“I feel that IB has been a driving factor in my success in studying Engineering at UNB. The extensive curriculum often overlaps with university courses, which gives me a significant advantage in my studies. I also receive full credit for my 3 HL courses (English, Geography and Chemistry), which will allow me to get my degree sooner than if I hadn’t taken IB. In addition to these advantages, the HL English course provided me with presentation and essay-writing skills, which makes up at least a third of what I’m assessed on in university. The Extended Essay was also a very effective way to introduce me to writing long, self-driven research papers, a skill that has saved me several hours of work in my first term alone. The extra time and effort I put into my studies during IB have been rewarded by the free time it has provided for me in university.
I also found the CAS process to be rewarding in other ways, as it encouraged me to seek out opportunities to benefit my community. I was worried about having enough free time at first, but I found that I was able to use my usual extra-curricular activities to create CAS activities that were rewarding for both me and my community. CAS for me was not extra work, instead it was a different approach to things I was already doing. It also helped me fill out university and scholarship applications.
I feel like taking IB at Horton was the best decision I made prior to going to UNB. The work ethic and skill-set provided by the program has made my transition from high school to university as seamless as I could imagine it to have been, and I don’t regret a single iota of the effort that was required by the program.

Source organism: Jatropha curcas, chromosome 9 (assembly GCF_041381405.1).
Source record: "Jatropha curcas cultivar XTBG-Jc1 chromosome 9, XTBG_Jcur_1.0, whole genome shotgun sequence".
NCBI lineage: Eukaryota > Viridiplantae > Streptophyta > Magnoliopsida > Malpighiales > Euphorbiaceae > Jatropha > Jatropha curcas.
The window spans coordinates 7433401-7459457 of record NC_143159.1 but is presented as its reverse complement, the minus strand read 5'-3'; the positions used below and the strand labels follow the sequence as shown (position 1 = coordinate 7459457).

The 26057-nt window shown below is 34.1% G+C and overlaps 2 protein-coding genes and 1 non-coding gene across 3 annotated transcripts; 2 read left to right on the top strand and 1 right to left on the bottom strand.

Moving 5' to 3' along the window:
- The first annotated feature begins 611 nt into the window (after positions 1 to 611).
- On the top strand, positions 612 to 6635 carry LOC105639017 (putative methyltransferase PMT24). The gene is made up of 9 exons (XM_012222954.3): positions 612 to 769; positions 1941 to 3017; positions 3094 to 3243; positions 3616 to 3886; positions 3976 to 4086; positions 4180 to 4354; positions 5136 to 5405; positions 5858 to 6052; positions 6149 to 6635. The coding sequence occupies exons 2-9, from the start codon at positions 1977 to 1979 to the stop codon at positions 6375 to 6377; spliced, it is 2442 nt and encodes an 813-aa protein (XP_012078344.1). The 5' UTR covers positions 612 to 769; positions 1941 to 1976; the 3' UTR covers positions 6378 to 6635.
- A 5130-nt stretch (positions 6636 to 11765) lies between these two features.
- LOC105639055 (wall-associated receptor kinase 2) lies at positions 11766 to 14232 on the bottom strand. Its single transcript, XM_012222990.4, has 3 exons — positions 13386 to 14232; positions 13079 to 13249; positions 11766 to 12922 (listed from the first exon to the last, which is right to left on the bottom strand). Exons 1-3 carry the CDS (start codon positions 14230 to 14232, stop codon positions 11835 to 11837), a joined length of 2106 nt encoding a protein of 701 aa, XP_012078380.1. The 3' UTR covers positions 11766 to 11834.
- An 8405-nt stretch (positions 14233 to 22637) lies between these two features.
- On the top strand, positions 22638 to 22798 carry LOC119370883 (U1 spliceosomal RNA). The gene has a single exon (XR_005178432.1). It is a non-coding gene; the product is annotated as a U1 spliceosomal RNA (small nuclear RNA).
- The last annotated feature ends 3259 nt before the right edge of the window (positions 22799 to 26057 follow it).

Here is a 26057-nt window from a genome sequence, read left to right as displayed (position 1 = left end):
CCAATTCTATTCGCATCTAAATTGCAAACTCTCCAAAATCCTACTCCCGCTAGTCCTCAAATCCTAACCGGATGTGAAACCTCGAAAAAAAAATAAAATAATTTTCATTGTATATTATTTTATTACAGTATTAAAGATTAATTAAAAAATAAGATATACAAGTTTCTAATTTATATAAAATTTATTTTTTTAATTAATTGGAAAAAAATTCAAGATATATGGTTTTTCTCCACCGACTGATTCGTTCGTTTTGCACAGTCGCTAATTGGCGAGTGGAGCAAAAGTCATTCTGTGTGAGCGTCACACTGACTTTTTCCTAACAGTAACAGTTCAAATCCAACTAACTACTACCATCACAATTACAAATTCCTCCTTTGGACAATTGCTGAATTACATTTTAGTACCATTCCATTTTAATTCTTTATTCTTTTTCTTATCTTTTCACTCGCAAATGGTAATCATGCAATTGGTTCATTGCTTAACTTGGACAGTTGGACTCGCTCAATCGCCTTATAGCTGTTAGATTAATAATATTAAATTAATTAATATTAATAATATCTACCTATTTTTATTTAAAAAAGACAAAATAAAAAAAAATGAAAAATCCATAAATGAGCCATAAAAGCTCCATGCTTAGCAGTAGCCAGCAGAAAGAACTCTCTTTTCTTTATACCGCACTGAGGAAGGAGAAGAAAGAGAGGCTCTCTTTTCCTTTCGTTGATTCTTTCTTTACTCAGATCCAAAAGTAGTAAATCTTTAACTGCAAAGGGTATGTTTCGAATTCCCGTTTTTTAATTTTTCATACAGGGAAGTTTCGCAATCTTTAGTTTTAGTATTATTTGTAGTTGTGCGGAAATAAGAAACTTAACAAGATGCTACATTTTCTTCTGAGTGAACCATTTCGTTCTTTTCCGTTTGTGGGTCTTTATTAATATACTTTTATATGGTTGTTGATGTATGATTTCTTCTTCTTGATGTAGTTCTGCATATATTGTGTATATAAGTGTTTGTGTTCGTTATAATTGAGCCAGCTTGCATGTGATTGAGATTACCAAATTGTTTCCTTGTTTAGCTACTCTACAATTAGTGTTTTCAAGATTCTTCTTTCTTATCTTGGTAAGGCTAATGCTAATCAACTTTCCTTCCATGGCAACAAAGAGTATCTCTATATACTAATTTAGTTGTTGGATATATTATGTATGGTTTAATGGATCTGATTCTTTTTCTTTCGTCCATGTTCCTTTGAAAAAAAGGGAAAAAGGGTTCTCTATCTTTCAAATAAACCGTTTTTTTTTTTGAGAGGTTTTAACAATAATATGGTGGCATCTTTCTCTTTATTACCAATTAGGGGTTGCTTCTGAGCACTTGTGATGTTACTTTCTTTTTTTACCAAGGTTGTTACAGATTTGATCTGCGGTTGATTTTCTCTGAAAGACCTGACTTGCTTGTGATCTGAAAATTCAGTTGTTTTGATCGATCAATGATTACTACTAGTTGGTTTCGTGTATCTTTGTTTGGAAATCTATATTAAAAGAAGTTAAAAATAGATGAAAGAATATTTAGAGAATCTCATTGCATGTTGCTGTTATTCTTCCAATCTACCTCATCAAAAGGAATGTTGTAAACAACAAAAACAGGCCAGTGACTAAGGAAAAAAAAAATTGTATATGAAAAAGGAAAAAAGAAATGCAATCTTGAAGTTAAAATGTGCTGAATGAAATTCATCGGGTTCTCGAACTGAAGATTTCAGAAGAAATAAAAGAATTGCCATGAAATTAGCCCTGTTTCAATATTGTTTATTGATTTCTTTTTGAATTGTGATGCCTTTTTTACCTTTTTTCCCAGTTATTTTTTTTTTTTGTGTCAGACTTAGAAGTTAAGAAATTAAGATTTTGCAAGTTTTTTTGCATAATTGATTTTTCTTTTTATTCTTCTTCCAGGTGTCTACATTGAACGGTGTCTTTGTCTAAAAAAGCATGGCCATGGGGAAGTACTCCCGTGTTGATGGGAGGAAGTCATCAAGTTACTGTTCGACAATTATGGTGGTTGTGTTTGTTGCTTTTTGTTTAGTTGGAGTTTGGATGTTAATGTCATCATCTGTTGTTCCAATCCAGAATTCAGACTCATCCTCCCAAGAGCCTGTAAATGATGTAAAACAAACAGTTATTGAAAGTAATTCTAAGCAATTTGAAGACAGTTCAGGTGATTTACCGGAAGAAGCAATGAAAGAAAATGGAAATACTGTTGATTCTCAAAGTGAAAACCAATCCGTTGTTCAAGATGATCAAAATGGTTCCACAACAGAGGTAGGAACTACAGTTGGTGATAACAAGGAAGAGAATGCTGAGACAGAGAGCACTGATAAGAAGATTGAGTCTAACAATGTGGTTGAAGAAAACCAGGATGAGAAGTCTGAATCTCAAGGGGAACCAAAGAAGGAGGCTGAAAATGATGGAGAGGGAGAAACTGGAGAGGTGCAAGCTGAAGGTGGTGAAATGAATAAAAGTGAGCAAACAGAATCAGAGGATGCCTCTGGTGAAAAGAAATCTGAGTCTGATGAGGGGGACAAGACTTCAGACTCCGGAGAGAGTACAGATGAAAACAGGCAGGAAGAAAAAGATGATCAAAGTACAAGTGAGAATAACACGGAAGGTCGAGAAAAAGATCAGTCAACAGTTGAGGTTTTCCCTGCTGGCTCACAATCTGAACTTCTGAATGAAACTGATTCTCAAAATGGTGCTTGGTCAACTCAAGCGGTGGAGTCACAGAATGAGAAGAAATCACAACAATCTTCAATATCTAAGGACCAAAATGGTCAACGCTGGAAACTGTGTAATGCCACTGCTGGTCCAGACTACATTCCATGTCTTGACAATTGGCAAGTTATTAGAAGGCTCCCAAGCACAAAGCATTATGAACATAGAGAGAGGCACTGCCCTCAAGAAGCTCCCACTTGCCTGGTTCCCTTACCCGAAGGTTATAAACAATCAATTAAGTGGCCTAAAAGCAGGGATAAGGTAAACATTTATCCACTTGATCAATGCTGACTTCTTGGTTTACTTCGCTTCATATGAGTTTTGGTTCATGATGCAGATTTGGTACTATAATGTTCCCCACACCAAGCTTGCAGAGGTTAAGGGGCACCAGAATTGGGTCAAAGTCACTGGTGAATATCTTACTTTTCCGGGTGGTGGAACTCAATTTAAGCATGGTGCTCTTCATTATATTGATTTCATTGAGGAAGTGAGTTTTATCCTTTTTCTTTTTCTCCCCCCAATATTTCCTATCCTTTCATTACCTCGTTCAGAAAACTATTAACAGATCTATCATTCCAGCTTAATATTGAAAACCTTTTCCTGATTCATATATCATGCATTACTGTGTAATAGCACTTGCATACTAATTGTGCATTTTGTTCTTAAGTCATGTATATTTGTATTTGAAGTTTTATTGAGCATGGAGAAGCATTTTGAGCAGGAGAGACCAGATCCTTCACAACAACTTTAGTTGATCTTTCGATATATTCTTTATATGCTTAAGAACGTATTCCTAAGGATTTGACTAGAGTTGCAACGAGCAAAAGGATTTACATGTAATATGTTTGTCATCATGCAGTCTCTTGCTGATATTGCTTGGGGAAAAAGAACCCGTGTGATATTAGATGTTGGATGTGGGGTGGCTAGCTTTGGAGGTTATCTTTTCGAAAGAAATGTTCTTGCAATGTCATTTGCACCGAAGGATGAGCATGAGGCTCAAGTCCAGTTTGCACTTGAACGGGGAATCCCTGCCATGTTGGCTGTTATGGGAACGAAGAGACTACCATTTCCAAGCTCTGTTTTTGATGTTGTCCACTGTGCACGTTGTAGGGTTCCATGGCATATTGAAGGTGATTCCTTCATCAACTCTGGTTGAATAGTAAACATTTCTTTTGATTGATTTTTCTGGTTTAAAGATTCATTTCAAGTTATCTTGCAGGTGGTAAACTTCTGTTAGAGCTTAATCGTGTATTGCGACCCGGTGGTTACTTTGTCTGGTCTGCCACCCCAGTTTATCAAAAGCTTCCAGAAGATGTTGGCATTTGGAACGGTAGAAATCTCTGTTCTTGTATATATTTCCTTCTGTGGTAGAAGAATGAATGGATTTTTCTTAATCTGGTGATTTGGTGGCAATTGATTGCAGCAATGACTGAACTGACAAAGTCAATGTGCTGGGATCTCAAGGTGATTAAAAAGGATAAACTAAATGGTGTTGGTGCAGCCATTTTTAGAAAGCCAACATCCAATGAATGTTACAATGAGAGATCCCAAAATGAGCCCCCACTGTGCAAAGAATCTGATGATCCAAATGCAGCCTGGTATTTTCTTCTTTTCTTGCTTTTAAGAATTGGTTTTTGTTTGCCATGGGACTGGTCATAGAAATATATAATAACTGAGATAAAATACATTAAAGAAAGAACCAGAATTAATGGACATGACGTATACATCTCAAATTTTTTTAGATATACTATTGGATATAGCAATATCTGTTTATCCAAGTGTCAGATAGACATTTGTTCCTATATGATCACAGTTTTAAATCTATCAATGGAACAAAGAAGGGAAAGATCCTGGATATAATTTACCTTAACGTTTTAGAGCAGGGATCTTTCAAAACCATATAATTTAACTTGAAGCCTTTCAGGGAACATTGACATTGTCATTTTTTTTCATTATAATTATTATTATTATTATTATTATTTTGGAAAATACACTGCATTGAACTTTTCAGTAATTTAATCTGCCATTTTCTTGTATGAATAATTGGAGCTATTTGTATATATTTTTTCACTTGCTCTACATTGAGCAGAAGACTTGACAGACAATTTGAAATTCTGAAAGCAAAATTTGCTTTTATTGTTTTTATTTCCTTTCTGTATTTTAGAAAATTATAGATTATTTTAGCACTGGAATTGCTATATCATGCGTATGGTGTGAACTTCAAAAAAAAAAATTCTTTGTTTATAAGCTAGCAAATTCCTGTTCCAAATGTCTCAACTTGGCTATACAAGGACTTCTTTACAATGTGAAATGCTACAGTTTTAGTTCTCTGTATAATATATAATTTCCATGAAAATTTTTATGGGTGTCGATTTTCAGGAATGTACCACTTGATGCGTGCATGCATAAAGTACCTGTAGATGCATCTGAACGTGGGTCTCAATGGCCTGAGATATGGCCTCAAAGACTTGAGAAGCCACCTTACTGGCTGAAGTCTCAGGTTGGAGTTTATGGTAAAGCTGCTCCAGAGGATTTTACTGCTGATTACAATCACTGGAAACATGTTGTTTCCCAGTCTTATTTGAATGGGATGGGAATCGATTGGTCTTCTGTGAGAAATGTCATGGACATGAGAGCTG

To answer your specific questions…
I received a total of 17 credit hours from my IB HL courses. In comparison, full-time engineering students average 20 credit hours per semester at UNB, with 160 credit hours being required for an engineering degree. I do not know what the UNB policy is for scholarships and IB, but most students I have talked to received lower entrance scholarships compared to myself and Gisele. I can only speculate, but I believe this has to do with how generously they consider IB courses compared to standard academic courses.
I did not go to the University of Calgary, however when I applied there they offered me a relatively large entrance scholarship, and my CAS involvement was likely a significant factor in me being shortlisted for the Seymour Schulich awards. Had I attended, I also would have received course credits for each of my HL courses.
I cannot stress enough how important essay-writing and presentation skills have been in my courses at UNB. I feel like they have been my most important asset coming out of IB, especially since (as far as I am aware) there is no equivalent to the EE or the HL English assessments in the standard NS curriculum. I have a huge advantage in my courses as a result of these skills.
If you get any other questions from parents or students that I might be able to answer, feel free to email me at any time!”
Isayah Vidito, BSc Engineering student at UNB
Horton IB Diploma graduate, Class of 2014